Just as a strong rally in Treasuries helped make munis look good in the first three weeks of June, so too did a major sell-off in the month’s final week make tax-exempts appear weak.

“Whether or not the Treasury thing happened, that was likely to occur, but the Treasuries have driven the correction, for sure,” said Matt Fabian, managing director at Municipal Market Advisors.

The Bond Buyer 20-bond index of 20-year general obligation increased 13 basis points this week to 4.59%, after setting a fresh calendar-year low the week before. Yields in the index are now at their highest since May 12, seven weeks ago, when it was 4.61%.

The 11-bond GO index of higher-grade 20-year GO yields rose 10 basis points from a calendar-year low to 4.30%, its highest since May 12, when it was 4.35%.

The revenue bond index, which measures 30-year revenue bond yields, gained three basis points this week to 5.34%. It too had been at a calendar-year low but is now at its highest since June 9, or three weeks ago, when it was also 5.34%.

But yields rose much more rapidly among Treasuries, where the 10-year yield jumped 24 basis points this week to 3.17%, reversing a 25 basis point tumble in the week before. While previously at its lowest yield since late November, the 10-year yield index is now at its highest in six weeks.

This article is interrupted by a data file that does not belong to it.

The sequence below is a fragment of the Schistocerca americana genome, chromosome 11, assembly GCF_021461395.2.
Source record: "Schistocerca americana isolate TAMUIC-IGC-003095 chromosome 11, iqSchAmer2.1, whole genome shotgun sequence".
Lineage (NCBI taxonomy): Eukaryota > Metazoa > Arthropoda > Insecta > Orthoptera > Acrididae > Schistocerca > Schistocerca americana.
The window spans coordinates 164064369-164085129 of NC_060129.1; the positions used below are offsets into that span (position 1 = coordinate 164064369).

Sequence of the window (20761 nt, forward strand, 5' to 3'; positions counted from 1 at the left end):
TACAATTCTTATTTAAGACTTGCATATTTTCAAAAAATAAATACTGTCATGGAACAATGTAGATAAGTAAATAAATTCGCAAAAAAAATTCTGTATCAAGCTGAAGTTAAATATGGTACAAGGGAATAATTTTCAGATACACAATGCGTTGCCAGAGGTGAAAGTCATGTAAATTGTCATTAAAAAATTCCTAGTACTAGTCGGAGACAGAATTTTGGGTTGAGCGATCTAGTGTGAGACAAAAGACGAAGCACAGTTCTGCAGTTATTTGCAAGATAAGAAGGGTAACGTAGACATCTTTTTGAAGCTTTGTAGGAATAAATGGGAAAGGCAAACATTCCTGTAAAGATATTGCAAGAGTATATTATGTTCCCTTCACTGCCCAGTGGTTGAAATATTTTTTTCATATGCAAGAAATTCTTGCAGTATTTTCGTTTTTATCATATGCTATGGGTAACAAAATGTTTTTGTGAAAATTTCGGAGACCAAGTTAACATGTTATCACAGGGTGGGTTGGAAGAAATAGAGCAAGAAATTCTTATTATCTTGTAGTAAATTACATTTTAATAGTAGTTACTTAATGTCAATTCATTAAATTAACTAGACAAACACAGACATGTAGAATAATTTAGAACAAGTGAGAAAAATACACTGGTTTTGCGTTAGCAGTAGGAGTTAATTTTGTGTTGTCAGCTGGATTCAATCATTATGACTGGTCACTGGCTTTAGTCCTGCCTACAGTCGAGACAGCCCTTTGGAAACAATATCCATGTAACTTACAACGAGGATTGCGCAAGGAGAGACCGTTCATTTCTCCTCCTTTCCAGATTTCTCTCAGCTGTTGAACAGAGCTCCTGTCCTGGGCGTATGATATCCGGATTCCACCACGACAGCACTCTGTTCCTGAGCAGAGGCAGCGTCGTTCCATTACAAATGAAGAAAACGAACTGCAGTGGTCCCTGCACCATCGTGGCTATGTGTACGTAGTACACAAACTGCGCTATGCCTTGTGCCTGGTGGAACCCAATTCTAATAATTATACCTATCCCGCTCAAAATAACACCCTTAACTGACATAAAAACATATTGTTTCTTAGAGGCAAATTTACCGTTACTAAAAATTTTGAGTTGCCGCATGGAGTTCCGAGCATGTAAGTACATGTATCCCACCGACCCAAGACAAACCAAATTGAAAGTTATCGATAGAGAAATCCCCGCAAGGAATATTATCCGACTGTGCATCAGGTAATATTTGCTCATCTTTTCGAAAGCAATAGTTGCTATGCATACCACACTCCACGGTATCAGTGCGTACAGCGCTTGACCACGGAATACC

The 30-year Treasury yield climbed 21 basis points this week to 4.38%, marking its highest yield since April 28, or nine weeks ago, when it was 4.42%.

Fabian said munis have been poised for a correction for the last three weeks at least, adding that the sell-off could become harsher next week if traders unload their positions to lock in gains for the quarter.

“It could be that we feel a more negative reaction after the first of the month, after the marking period,” Fabian said.

Nick Krzemienski, vice president of Capital Market Advisors, said participants are concerned about the end of QE2, the Federal Reserve’s program of quantitative easing.

“There really is nothing else the Fed can do,” he said. “There’s going to be some uncertainty about what’s next. That’s causing concern.”

He also said bond fund flows, which had turned positive recently after more than six months of constant outpourings, may continue to trend negative as cash flows into equities.

Short-term paper avoided the volatile week as The Bond Buyer’s one-year note index held steady at its all-time low of 0.34%. The index dates back to July 1989.

The weekly average yield to maturity on The Bond Buyer’s 40-bond muni bond index, which is based on 40 long-term municipal bond prices, rose one basis point this week to 5.17% from a revised 5.16% in the previous week. It remains well ­below the 5.24% average from two weeks ago.

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